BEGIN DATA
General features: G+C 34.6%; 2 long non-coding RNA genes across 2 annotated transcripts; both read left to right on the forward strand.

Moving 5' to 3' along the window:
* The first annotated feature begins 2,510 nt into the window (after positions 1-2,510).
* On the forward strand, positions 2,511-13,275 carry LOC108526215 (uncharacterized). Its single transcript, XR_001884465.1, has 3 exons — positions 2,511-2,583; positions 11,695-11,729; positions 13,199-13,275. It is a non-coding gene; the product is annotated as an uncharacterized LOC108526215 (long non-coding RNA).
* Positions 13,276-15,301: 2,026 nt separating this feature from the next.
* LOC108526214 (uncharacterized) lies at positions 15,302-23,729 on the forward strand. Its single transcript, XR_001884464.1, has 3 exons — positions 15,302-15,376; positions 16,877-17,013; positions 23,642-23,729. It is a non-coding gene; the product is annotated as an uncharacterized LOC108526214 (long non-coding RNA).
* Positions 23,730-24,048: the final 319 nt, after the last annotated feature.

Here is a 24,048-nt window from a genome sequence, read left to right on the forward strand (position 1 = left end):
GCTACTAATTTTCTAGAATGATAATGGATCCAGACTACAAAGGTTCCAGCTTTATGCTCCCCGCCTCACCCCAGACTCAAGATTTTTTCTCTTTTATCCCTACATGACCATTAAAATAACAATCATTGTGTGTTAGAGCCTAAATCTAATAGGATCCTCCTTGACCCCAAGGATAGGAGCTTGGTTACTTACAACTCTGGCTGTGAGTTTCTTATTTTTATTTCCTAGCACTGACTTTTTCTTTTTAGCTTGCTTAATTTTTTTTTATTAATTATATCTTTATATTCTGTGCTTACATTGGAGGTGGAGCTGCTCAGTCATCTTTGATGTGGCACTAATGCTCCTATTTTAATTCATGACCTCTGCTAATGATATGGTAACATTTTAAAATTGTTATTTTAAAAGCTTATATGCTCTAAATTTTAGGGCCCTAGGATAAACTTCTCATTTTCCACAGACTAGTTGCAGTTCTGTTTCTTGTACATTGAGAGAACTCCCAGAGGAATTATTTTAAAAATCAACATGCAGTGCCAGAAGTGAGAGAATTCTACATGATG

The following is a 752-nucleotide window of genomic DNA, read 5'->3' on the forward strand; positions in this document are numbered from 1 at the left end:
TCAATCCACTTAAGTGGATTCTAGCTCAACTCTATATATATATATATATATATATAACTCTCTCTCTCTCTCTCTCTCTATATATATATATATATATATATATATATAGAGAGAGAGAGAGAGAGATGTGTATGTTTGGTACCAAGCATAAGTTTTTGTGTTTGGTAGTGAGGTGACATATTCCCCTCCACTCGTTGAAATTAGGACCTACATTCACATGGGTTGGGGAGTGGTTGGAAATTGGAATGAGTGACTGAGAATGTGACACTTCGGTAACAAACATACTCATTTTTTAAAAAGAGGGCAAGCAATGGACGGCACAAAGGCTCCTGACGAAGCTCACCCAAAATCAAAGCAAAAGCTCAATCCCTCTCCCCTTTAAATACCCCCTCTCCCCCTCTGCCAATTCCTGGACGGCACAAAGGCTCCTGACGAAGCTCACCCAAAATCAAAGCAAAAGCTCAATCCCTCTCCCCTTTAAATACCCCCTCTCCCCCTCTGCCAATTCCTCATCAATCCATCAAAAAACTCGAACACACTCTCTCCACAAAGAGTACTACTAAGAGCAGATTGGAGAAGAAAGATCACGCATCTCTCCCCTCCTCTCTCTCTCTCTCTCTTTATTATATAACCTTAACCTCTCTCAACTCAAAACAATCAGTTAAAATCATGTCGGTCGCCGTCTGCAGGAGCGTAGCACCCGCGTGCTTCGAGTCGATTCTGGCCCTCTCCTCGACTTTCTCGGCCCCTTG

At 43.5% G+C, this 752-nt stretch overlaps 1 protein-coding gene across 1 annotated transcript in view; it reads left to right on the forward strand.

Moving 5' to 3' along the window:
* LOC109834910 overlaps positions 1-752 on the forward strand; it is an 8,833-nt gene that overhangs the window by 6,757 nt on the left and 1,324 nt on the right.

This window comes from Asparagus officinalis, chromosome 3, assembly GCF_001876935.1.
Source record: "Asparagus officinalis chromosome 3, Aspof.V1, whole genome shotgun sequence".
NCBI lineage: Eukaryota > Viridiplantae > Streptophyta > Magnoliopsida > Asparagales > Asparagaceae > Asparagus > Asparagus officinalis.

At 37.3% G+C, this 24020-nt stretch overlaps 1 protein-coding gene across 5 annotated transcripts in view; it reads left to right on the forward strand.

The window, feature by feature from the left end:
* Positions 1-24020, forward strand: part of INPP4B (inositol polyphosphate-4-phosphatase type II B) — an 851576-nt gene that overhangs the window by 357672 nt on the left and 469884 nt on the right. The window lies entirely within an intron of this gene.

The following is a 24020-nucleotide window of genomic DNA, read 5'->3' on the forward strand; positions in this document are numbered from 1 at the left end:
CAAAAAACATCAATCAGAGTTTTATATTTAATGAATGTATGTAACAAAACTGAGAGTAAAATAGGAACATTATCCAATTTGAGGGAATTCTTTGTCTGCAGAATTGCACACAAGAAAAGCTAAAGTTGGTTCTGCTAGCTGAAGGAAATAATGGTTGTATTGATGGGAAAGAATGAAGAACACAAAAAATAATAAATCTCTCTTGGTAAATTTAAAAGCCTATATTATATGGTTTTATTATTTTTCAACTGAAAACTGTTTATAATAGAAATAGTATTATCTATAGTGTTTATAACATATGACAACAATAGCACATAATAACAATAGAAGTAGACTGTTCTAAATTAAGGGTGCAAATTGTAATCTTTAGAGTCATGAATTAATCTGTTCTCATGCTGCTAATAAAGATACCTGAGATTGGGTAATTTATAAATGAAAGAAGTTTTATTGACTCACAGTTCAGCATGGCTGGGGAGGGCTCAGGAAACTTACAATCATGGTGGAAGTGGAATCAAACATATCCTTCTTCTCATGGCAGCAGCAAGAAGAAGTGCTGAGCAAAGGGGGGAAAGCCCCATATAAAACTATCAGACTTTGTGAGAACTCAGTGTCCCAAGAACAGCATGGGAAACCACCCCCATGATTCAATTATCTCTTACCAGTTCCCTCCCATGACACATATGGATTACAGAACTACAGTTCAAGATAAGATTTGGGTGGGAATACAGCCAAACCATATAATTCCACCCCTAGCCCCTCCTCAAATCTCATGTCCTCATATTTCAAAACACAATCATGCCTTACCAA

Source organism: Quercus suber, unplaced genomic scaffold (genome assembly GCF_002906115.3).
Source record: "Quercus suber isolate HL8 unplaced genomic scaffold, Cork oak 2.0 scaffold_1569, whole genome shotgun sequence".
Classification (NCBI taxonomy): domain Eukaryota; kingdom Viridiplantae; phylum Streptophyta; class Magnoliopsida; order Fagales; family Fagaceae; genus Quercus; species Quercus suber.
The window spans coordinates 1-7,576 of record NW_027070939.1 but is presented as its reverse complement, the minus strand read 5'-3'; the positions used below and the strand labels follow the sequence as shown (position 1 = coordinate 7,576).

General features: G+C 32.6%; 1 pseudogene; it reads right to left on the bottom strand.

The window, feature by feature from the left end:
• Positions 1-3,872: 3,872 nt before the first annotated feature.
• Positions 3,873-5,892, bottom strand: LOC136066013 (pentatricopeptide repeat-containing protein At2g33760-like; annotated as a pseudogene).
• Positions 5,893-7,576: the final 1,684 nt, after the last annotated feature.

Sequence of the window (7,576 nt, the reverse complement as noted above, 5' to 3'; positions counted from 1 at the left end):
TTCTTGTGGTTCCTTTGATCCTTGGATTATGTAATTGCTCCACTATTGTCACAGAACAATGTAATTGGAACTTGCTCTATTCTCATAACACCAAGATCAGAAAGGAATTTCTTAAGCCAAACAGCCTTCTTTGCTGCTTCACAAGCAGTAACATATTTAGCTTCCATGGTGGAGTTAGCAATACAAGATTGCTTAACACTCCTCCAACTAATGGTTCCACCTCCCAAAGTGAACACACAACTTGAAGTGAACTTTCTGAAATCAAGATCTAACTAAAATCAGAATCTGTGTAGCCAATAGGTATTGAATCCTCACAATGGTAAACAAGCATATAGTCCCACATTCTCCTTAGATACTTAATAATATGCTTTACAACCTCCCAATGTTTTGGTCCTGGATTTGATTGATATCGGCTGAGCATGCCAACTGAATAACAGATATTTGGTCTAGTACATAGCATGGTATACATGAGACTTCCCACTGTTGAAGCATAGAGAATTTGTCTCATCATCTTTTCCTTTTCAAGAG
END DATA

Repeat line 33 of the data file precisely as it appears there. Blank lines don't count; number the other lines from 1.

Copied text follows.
TTCTTGTGGTTCCTTTGATCCTTGGATTATGTAATTGCTCCACTATTGTCACAGAACAATGTAATTGGAACTTGCTCTATTCTCATAACACCAAGATCAGAAAGGAATTTCTTAAGCCAAACAGCCTTCTTTGCTGCTTCACAAGCAGTAACATATTTAGCTTCCATGGTGGAGTTAGCAATACAAGATTGCTTAACACTCCTCCAACTAATGGTTCCACCTCCCAAAGTGAACACACAACTTGAAGTGAACTTTCTGAAATCAAGATCTAACTAAAATCAGAATCTGTGTAGCCAATAGGTATTGAATCCTCACAATGGTAAACAAGCATATAGTCCCACATTCTCCTTAGATACTTAATAATATGCTTTACAACCTCCCAATGTTTTGGTCCTGGATTTGATTGATATCGGCTGAGCATGCCAACTGAATAACAGATATTTGGTCTAGTACATAGCATGGTATACATGAGACTTCCCACTGTTGAAGCATAGAGAATTTGTCTCATCATCTTTTCCTTTTCAAGAG